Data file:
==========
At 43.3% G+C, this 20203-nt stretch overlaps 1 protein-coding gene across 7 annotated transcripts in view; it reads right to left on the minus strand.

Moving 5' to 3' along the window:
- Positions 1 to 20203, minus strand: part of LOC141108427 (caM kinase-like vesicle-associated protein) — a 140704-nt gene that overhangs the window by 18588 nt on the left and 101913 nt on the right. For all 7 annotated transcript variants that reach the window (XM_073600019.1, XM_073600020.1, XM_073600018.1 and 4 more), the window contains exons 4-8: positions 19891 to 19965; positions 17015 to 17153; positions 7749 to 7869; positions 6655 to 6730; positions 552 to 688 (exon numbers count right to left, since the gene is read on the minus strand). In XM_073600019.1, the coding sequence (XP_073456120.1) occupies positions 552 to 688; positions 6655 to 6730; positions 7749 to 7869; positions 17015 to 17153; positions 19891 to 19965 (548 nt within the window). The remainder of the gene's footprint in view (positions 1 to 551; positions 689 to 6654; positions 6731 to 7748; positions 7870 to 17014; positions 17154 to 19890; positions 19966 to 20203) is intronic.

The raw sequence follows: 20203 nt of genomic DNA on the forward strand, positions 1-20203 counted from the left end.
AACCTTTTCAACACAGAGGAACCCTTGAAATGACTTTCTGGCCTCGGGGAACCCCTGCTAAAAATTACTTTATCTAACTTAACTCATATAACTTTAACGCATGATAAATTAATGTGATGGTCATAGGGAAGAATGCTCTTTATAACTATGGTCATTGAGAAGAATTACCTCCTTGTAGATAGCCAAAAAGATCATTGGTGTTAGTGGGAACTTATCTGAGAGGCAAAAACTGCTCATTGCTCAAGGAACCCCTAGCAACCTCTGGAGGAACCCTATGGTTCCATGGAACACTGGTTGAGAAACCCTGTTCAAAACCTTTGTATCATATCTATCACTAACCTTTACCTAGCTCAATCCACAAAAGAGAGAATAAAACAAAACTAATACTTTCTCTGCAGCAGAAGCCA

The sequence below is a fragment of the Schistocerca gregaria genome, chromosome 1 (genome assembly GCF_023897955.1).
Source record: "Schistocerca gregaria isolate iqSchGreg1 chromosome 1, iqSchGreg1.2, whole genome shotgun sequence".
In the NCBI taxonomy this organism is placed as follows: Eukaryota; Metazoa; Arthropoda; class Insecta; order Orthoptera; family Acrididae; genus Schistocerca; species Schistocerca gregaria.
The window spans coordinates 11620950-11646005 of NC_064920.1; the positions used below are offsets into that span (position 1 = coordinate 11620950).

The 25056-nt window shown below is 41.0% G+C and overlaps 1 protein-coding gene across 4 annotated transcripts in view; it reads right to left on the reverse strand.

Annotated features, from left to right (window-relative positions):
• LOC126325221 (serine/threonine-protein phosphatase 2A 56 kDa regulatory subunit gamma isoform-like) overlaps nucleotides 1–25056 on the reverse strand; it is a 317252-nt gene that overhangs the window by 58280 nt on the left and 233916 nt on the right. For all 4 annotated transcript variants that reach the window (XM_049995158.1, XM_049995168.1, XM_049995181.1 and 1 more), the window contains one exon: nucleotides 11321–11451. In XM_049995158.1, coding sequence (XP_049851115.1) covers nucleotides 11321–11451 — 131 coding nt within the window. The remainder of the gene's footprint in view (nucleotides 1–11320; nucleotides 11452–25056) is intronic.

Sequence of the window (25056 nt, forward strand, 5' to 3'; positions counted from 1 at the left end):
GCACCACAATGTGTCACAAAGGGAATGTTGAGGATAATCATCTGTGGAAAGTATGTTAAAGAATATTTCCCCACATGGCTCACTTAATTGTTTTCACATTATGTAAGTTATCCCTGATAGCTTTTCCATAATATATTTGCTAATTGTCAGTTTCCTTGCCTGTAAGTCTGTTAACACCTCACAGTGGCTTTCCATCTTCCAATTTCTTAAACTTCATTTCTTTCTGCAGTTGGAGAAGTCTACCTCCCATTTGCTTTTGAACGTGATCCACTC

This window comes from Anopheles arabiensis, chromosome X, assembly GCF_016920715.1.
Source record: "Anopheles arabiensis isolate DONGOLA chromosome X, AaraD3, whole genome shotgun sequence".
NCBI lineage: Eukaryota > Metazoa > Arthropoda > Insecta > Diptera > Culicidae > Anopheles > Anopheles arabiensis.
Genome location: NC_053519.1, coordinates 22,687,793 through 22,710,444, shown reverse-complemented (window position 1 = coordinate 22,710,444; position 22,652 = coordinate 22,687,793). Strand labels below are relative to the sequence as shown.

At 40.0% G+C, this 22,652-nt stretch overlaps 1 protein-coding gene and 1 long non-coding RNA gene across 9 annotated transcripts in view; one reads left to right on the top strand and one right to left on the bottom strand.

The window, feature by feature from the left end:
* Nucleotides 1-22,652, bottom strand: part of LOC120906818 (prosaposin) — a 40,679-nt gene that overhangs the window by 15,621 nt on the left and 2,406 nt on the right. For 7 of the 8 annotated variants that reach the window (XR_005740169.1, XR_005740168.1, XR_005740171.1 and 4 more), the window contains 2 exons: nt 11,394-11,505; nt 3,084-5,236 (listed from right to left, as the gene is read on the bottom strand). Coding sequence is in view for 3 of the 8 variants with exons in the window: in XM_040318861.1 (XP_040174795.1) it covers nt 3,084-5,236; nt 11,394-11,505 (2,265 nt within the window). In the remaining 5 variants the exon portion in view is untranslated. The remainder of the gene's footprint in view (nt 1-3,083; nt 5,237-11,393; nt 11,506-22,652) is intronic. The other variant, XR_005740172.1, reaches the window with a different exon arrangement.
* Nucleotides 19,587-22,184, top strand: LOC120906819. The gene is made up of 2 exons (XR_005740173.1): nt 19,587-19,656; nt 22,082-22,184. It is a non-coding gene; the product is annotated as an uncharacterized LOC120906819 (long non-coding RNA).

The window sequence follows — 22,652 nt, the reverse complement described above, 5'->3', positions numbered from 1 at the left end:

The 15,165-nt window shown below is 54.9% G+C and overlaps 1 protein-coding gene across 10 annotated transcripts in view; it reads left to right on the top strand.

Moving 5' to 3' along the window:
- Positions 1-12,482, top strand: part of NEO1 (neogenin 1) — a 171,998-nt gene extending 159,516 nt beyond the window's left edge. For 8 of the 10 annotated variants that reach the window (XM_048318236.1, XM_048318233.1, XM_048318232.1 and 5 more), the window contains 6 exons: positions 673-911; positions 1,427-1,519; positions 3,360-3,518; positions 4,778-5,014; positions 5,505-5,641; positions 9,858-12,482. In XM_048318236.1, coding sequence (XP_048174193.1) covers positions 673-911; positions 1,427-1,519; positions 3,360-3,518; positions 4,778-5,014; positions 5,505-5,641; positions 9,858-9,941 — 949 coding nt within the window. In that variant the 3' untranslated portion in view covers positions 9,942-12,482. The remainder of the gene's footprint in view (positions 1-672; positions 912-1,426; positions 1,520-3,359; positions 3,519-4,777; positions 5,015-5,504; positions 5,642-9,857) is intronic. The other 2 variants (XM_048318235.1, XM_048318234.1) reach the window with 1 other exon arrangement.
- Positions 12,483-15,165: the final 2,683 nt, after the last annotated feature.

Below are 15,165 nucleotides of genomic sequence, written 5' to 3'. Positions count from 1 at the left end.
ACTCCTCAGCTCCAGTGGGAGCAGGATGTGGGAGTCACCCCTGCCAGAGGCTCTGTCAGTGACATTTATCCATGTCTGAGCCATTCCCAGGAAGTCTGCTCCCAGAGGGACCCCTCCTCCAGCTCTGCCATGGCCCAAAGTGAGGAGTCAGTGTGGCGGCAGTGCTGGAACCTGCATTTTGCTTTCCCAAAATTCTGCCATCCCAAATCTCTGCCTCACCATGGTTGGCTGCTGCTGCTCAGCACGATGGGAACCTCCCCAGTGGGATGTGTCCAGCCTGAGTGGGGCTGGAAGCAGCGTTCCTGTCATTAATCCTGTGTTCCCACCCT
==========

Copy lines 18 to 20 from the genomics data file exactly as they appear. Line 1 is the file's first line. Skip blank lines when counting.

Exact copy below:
Genome location: NC_053519.1, coordinates 22,687,793 through 22,710,444, shown reverse-complemented (window position 1 = coordinate 22,710,444; position 22,652 = coordinate 22,687,793). Strand labels below are relative to the sequence as shown.

At 40.0% G+C, this 22,652-nt stretch overlaps 1 protein-coding gene and 1 long non-coding RNA gene across 9 annotated transcripts in view; one reads left to right on the top strand and one right to left on the bottom strand.

The window, feature by feature from the left end: